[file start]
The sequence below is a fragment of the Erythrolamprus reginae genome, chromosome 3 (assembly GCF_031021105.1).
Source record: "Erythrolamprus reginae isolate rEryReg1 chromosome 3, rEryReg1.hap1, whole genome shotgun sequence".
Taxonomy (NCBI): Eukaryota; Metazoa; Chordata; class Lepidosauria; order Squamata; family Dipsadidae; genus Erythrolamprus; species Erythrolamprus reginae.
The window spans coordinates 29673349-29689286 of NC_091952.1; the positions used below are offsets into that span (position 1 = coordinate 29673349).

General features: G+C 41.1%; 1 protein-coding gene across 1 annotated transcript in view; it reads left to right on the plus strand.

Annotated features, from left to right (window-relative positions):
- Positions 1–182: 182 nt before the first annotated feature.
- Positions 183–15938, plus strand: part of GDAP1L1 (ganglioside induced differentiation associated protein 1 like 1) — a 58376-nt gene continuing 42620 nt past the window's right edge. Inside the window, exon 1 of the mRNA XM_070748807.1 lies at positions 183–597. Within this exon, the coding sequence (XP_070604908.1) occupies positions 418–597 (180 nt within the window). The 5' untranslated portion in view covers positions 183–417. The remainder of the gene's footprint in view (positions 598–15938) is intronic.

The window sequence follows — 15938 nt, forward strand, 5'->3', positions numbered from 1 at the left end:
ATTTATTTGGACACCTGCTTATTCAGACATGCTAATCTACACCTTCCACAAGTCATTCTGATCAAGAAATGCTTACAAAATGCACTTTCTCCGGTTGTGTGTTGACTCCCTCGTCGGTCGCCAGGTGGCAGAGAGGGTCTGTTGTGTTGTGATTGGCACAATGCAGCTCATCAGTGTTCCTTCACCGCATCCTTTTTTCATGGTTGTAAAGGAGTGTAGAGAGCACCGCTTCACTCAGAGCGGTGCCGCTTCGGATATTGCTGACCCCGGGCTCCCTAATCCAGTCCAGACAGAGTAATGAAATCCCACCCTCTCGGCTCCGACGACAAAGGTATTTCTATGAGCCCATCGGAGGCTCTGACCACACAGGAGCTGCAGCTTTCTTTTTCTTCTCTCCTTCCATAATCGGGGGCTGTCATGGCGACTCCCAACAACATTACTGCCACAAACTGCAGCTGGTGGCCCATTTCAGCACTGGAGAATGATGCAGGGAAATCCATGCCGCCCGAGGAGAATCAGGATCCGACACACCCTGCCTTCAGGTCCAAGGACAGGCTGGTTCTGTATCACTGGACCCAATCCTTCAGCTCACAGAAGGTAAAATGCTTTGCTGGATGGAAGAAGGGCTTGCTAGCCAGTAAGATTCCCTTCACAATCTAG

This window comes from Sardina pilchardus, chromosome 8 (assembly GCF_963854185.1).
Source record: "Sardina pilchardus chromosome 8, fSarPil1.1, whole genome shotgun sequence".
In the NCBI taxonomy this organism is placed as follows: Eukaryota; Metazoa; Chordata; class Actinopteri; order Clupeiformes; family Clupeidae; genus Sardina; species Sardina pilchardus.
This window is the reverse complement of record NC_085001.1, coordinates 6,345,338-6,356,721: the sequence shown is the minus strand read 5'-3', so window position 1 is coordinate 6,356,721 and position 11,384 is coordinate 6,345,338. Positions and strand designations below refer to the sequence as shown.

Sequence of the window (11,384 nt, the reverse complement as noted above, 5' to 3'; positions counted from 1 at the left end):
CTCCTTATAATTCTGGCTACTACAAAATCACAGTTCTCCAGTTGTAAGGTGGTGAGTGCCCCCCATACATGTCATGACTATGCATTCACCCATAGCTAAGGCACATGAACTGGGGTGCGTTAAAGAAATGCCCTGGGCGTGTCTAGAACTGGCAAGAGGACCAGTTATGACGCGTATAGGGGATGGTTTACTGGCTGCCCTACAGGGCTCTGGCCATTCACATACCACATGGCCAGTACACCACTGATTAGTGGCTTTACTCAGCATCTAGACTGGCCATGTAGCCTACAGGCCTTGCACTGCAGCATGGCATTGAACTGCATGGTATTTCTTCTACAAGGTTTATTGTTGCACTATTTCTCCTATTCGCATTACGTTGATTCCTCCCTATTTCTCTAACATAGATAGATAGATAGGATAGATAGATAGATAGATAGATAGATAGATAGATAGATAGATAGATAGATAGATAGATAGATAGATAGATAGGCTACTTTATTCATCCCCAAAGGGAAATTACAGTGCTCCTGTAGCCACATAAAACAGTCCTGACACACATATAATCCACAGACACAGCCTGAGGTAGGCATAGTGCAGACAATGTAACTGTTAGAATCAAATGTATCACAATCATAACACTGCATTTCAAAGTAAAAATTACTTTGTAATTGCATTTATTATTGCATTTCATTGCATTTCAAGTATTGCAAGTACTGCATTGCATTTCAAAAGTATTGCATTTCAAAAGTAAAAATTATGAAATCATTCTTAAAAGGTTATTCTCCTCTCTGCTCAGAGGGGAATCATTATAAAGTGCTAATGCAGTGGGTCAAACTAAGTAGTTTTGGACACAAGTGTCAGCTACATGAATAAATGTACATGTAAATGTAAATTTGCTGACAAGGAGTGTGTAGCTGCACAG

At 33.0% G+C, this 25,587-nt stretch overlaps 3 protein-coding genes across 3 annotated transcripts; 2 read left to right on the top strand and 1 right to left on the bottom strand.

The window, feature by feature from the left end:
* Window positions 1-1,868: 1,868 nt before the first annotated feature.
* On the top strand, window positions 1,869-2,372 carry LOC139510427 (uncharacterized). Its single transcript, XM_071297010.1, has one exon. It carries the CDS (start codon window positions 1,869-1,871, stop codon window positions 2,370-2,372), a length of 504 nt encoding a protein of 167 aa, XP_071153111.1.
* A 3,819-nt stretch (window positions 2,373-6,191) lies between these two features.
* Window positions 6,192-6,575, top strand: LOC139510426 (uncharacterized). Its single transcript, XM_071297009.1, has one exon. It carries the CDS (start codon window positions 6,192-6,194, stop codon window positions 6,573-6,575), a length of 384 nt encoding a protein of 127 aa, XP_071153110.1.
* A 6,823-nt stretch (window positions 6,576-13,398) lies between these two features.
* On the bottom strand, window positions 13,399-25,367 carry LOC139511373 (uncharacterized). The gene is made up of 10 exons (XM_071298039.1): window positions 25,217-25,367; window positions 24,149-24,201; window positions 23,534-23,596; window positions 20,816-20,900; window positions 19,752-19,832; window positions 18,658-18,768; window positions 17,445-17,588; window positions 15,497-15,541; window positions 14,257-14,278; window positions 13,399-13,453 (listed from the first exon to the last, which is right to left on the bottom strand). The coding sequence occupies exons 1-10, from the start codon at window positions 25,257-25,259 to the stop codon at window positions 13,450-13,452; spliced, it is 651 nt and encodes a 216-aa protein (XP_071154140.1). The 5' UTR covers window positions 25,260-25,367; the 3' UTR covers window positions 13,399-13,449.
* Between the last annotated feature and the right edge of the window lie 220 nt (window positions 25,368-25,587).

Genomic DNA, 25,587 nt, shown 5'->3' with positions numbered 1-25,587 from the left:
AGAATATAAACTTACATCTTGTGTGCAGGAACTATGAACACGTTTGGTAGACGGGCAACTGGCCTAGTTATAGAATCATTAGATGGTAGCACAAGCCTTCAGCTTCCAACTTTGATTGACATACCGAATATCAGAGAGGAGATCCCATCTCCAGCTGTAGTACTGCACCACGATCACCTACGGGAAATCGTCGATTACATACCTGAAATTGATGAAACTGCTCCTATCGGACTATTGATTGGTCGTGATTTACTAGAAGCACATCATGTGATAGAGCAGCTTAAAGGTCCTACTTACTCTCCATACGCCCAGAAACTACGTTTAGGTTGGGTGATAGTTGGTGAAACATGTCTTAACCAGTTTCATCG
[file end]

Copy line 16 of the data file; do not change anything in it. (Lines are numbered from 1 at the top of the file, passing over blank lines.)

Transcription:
CTCCTTATAATTCTGGCTACTACAAAATCACAGTTCTCCAGTTGTAAGGTGGTGAGTGCCCCCCATACATGTCATGACTATGCATTCACCCATAGCTAAGGCACATGAACTGGGGTGCGTTAAAGAAATGCCCTGGGCGTGTCTAGAACTGGCAAGAGGACCAGTTATGACGCGTATAGGGGATGGTTTACTGGCTGCCCTACAGGGCTCTGGCCATTCACATACCACATGGCCAGTACACCACTGATTAGTGGCTTTACTCAGCATCTAGACTGGCCATGTAGCCTACAGGCCTTGCACTGCAGCATGGCATTGAACTGCATGGTATTTCTTCTACAAGGTTTATTGTTGCACTATTTCTCCTATTCGCATTACGTTGATTCCTCCCTATTTCTCTAACATAGATAGATAGATAGGATAGATAGATAGATAGATAGATAGATAGATAGATAGATAGATAGATAGATAGATAGATAGATAGATAGATAGGCTACTTTATTCATCCCCAAAGGGAAATTACAGTGCTCCTGTAGCCACATAAAACAGTCCTGACACACATATAATCCACAGACACAGCCTGAGGTAGGCATAGTGCAGACAATGTAACTGTTAGAATCAAATGTATCACAATCATAACACTGCATTTCAAAGTAAAAATTACTTTGTAATTGCATTTATTATTGCATTTCATTGCATTTCAAGTATTGCAAGTACTGCATTGCATTTCAAAAGTATTGCATTTCAAAAGTAAAAATTATGAAATCATTCTTAAAAGGTTATTCTCCTCTCTGCTCAGAGGGGAATCATTATAAAGTGCTAATGCAGTGGGTCAAACTAAGTAGTTTTGGACACAAGTGTCAGCTACATGAATAAATGTACATGTAAATGTAAATTTGCTGACAAGGAGTGTGTAGCTGCACAG